For decades, the aura and soul of Harlem’s many evangelical neighborhood churches have drawn scores of ogling tourists to the pews. They come to hear the gospel. Allen Bailey, 75, realized this thirty years ago at a luncheon in honor of Martin Luther King Jr. at the Cotton Club. After gauging the interest abroad and acting on a gut feeling, Bailey, a former music manager, assembled a gospel choir of Harlemites to perform around the world.
Since then, the choir has performed for Nelson Mandela, headlined at the New York Stock Exchange (the first choir ever to do so), and entertained two popes. Bailey reminisces fondly, “Two million miles later, here we are.”
Among the proudest of the choir’s gigs over the past sixteen years: a Southern all-you-can-eat buffet in midtown Manhattan. The thinking went that churchgoers and tourists alike often visited the soul food restaurants after service; why not combine them?
It was legendary blues musician B.B. King who offered to make Bailey’s Harlem Gospel Choir regular performers at his bar, the B.B. King Blues Club & Grill. The choir was already “world famous,” but they rarely performed in settings where alcohol was served. Transforming B.B.’s bar into a place for praise posed a challenge.
But King was sure it would work. He assured Bailey that they could replicate the feeling within Harlem’s black churches in midtown, amid the glitz and glamour of Times Square. Most of the pastors from uptown frequented the venue for drinks anyway, King said. Get your religion with a side of bacon.
As attendees fill their plates with french toast and barbecue chicken, candied yams and peach cobbler, they’re urged to clap, sing, dance, and shout hallelujah when the spirit catches them. There’s only one rule on Sundays at B.B. King’s: You don’t have to be quiet while the Harlem Gospel Choir performs.
The show is often sold out, and the entrance to the dining room can get hectic before the performance. Though there are a few other gospel brunches held in the city (and the choir has its own monthly spin-off show at the Howard Theatre in Washington, D.C.), the original brunch has become a popular attraction.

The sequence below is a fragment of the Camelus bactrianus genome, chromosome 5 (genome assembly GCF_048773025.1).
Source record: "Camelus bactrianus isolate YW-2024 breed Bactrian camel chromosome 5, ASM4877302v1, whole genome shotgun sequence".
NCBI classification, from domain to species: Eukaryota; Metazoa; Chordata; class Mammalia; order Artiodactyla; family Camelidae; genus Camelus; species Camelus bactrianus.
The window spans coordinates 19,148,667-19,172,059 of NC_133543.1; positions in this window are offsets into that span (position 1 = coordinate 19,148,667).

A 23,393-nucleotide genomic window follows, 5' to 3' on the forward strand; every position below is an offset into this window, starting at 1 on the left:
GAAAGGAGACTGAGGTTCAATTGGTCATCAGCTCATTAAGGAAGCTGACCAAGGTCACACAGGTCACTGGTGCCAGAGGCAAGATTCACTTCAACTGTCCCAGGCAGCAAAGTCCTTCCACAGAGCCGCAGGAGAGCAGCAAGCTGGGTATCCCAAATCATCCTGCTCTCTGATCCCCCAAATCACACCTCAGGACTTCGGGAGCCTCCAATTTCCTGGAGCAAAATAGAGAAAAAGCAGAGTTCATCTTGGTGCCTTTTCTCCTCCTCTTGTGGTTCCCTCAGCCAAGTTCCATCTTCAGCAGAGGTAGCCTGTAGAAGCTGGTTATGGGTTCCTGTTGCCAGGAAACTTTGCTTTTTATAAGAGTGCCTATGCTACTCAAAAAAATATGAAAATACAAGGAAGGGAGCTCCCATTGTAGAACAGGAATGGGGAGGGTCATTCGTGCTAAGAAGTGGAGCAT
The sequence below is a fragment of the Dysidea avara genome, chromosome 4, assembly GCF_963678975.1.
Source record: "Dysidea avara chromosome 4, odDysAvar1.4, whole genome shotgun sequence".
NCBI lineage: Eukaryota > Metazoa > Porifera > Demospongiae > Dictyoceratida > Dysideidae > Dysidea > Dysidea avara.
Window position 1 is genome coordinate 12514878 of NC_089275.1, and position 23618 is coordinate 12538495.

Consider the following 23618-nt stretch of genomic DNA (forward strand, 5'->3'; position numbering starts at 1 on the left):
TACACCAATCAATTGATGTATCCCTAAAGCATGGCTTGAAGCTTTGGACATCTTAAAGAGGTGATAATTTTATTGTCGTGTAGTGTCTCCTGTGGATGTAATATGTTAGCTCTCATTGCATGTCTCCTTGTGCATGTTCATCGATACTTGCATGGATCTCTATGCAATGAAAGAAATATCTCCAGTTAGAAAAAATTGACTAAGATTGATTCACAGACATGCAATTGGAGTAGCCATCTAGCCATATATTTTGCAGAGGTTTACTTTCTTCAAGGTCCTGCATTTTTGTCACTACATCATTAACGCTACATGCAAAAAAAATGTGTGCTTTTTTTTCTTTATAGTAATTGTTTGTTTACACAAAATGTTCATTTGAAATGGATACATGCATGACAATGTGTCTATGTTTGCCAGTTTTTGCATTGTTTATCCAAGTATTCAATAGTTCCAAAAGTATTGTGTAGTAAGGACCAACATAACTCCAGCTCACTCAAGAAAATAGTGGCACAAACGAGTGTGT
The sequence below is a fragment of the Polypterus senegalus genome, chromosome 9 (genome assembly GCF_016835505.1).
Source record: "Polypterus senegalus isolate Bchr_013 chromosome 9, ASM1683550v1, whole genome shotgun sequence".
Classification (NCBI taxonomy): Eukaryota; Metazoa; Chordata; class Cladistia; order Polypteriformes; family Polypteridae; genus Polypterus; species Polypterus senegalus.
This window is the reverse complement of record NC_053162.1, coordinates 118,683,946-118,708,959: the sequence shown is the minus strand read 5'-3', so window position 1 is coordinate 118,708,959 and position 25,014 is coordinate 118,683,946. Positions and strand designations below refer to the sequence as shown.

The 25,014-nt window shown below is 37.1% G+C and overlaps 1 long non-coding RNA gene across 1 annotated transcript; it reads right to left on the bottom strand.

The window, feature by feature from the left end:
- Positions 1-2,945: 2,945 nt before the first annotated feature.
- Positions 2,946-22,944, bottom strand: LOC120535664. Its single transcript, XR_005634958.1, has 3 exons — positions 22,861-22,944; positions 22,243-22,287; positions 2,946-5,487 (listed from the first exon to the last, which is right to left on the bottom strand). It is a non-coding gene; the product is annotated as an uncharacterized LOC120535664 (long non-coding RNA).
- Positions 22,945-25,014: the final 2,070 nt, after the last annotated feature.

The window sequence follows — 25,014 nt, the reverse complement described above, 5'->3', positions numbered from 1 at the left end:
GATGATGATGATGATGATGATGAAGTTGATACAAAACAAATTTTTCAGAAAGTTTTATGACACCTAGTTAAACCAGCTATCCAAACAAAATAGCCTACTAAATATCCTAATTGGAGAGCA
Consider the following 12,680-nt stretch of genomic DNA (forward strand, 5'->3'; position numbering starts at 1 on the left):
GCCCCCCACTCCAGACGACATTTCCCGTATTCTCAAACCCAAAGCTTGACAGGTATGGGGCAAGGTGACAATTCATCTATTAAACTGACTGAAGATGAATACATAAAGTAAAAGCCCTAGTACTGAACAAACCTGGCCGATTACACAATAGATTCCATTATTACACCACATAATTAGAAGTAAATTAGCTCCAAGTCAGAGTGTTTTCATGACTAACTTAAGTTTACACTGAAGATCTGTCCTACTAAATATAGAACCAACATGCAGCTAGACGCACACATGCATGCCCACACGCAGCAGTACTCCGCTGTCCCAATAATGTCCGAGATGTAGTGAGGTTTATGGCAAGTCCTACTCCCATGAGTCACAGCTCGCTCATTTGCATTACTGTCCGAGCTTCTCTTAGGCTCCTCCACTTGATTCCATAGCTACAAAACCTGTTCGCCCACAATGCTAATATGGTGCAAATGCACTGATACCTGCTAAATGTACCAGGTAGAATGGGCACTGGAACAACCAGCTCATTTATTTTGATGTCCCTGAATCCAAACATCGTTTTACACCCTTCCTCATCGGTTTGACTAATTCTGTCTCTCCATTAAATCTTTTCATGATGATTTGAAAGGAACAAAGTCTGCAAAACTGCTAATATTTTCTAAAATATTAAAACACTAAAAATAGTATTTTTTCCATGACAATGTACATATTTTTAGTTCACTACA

“The theme of our show is many nations getting together and giving something back,” Bailey says. He’s been singing along from the sidelines since the beginning, back when he was the emcee every night and the choir crooned at the Blue Note, and before, when he moonlighted as a booking manager for the Commodores. Bailey has stepped back slightly since suffering a heart attack two years ago. (His wife, Anna, now manages the choir.) “It’s so hard for me to be out here,” Bailey says. “But if I die, I want to be here. This keeps me energized.”
Seven singers, a keyboardist, and a drummer, dressed all in black with accompanying kente cloth vests and sashes, take the stage. Their first number is a rendition of Bishop Hezekiah Walker’s “Souled Out.” It’s an upbeat anthem that allows the ensemble to stretch their vocal cords. Some of the audience put their forks down to listen; others continue to eat. Kiaama Hudson is singing lead. It’s her sixth year in the choir, and today, she’s also hosting.
“Every week it’s a different crowd,” she says. “You get to see people who come from all over: Australia, Japan, China, Russia, Germany, France…. They’re coming from all walks of life and they come here to hear us sing, and that’s an awesome thing.”
Craig Stagg, a Harlem native who’s been with the choir since 1999, steps to the mic next. He’ll belt out another Walker song, “Every Praise.” His eyes pan the multicultural crowd as he prances across the stage, grinning, singing, “Every praise is to our God, every word of worship with one accord.”
Bailey addresses the crowd when the song is finished. A member of the choir assists him onstage, holding onto his waist and arms as a crutch. He’ll shake hands with “the rich folks” in the front and acknowledge all the “beautiful people in the building.”
“God is good,” Bailey preaches. “Don’t ever give up.”
The choir transitions into “Amazing Grace” shortly after his remarks. “Oh Happy Day” is the last spiritual, and the choir concludes with covers of “Isn’t She Lovely,” “Happy Birthday,” “Celebration,” and fan favorite “Happy.” When the lights turn on and the full crowd spills out, dozens rush to visit the next tourist attraction on a busy 42nd Street. A Russian family gets up to leave, the youngest member, a boy, humming a hymn.
The Harlem Gospel Choir hosts its Gospel Brunch on Sundays at the B.B. King Blues Club & Grill.